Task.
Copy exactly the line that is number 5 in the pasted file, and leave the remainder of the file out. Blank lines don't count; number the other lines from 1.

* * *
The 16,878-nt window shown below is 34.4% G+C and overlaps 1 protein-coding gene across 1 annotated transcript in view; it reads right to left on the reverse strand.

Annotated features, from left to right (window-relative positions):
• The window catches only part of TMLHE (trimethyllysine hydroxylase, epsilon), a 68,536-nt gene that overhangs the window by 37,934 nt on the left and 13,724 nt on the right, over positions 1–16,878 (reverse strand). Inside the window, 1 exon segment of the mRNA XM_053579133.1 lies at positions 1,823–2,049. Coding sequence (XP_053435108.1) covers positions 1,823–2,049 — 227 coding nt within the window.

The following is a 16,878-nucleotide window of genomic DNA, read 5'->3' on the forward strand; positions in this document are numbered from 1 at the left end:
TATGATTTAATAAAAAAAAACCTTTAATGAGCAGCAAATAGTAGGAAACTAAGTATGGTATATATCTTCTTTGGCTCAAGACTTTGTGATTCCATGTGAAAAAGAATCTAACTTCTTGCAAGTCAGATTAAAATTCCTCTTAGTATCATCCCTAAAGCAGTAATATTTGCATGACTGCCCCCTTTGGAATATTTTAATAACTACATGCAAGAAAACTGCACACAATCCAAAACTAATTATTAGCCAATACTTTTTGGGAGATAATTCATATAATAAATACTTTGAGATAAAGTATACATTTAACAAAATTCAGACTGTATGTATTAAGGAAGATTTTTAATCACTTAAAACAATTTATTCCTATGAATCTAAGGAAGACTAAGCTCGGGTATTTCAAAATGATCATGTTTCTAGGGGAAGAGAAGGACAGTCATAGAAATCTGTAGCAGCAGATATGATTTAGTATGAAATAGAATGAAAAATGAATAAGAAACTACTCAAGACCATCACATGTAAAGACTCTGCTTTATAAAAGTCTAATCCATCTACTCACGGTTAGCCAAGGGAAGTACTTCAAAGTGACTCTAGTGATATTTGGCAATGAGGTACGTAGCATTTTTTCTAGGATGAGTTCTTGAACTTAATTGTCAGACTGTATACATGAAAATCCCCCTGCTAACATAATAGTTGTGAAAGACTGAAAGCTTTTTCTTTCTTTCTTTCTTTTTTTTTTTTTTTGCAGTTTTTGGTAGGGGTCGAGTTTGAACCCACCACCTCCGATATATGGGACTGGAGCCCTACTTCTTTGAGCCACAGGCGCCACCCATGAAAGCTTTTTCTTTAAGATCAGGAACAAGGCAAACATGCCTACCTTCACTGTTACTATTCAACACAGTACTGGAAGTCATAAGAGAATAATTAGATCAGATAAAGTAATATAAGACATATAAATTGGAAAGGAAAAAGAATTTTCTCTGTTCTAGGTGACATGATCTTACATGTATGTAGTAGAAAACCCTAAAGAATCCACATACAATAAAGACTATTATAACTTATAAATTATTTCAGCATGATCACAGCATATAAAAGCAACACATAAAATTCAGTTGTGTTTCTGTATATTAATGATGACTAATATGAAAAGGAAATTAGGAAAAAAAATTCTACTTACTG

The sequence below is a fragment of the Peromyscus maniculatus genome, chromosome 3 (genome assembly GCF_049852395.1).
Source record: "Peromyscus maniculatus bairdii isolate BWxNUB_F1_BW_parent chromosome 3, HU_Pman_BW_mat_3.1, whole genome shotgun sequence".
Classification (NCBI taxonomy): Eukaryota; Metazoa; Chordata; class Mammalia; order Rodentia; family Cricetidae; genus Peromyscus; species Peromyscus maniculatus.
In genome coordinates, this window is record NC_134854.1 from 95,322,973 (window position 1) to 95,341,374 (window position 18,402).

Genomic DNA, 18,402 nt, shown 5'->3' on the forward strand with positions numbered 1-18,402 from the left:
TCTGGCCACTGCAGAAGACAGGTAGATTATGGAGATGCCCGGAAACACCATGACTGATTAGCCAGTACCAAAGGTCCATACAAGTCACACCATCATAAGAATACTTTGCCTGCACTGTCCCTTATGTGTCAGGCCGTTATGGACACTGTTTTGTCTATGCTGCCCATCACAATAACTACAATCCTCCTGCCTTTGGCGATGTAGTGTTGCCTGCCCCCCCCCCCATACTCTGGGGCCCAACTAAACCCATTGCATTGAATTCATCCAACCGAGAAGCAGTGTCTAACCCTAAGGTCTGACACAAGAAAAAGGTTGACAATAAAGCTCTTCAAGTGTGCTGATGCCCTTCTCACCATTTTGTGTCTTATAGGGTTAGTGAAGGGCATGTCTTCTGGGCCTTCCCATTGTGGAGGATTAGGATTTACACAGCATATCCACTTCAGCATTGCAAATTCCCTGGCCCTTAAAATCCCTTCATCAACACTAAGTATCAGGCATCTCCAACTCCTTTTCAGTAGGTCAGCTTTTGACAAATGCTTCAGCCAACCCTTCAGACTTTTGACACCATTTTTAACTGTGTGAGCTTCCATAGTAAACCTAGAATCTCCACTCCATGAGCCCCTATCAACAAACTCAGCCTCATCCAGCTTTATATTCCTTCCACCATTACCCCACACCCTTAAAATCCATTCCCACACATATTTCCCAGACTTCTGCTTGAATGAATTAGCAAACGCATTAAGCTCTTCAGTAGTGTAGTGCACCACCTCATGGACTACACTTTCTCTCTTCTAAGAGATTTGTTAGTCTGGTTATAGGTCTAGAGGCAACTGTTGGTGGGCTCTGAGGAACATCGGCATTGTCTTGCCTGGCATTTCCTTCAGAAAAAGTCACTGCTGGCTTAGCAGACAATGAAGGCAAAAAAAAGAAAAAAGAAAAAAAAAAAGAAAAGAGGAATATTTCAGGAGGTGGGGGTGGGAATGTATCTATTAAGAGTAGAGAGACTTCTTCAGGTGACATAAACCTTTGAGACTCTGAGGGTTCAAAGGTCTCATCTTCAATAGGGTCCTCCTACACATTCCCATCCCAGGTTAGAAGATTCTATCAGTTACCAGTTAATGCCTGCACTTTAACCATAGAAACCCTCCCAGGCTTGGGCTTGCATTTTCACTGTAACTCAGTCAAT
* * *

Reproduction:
TATGATTTAATAAAAAAAAACCTTTAATGAGCAGCAAATAGTAGGAAACTAAGTATGGTATATATCTTCTTTGGCTCAAGACTTTGTGATTCCATGTGAAAAAGAATCTAACTTCTTGCAAGTCAGATTAAAATTCCTCTTAGTATCATCCCTAAAGCAGTAATATTTGCATGACTGCCCCCTTTGGAATATTTTAATAACTACATGCAAGAAAACTGCACACAATCCAAAACTAATTATTAGCCAATACTTTTTGGGAGATAATTCATATAATAAATACTTTGAGATAAAGTATACATTTAACAAAATTCAGACTGTATGTATTAAGGAAGATTTTTAATCACTTAAAACAATTTATTCCTATGAATCTAAGGAAGACTAAGCTCGGGTATTTCAAAATGATCATGTTTCTAGGGGAAGAGAAGGACAGTCATAGAAATCTGTAGCAGCAGATATGATTTAGTATGAAATAGAATGAAAAATGAATAAGAAACTACTCAAGACCATCACATGTAAAGACTCTGCTTTATAAAAGTCTAATCCATCTACTCACGGTTAGCCAAGGGAAGTACTTCAAAGTGACTCTAGTGATATTTGGCAATGAGGTACGTAGCATTTTTTCTAGGATGAGTTCTTGAACTTAATTGTCAGACTGTATACATGAAAATCCCCCTGCTAACATAATAGTTGTGAAAGACTGAAAGCTTTTTCTTTCTTTCTTTCTTTTTTTTTTTTTTTGCAGTTTTTGGTAGGGGTCGAGTTTGAACCCACCACCTCCGATATATGGGACTGGAGCCCTACTTCTTTGAGCCACAGGCGCCACCCATGAAAGCTTTTTCTTTAAGATCAGGAACAAGGCAAACATGCCTACCTTCACTGTTACTATTCAACACAGTACTGGAAGTCATAAGAGAATAATTAGATCAGATAAAGTAATATAAGACATATAAATTGGAAAGGAAAAAGAATTTTCTCTGTTCTAGGTGACATGATCTTACATGTATGTAGTAGAAAACCCTAAAGAATCCACATACAATAAAGACTATTATAACTTATAAATTATTTCAGCATGATCACAGCATATAAAAGCAACACATAAAATTCAGTTGTGTTTCTGTATATTAATGATGACTAATATGAAAAGGAAATTAGGAAAAAAAATTCTACTTACTG